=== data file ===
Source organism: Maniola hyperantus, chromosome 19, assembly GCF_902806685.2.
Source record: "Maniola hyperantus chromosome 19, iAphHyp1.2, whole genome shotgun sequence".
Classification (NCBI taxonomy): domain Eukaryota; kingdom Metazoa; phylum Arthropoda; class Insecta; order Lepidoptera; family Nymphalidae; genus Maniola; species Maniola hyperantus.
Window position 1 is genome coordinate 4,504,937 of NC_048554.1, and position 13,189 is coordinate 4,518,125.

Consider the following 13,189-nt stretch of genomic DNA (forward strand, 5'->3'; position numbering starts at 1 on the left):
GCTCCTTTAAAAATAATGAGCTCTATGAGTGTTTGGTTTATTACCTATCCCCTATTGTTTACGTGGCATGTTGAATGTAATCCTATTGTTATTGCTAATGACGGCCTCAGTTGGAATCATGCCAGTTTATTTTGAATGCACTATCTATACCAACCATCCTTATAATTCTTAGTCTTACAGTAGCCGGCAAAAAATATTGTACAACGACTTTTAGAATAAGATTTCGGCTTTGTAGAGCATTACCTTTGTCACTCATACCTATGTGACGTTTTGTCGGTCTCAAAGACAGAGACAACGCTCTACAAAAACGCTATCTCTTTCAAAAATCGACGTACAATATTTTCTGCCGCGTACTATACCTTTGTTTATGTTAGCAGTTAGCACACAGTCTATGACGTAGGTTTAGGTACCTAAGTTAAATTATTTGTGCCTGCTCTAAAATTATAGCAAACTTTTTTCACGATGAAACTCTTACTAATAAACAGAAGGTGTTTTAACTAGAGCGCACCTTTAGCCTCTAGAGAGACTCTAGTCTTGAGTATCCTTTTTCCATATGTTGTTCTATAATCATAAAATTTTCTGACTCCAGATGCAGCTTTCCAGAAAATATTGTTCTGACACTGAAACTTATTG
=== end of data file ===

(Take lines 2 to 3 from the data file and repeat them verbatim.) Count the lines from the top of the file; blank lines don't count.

Source record: "Maniola hyperantus chromosome 19, iAphHyp1.2, whole genome shotgun sequence".
Classification (NCBI taxonomy): domain Eukaryota; kingdom Metazoa; phylum Arthropoda; class Insecta; order Lepidoptera; family Nymphalidae; genus Maniola; species Maniola hyperantus.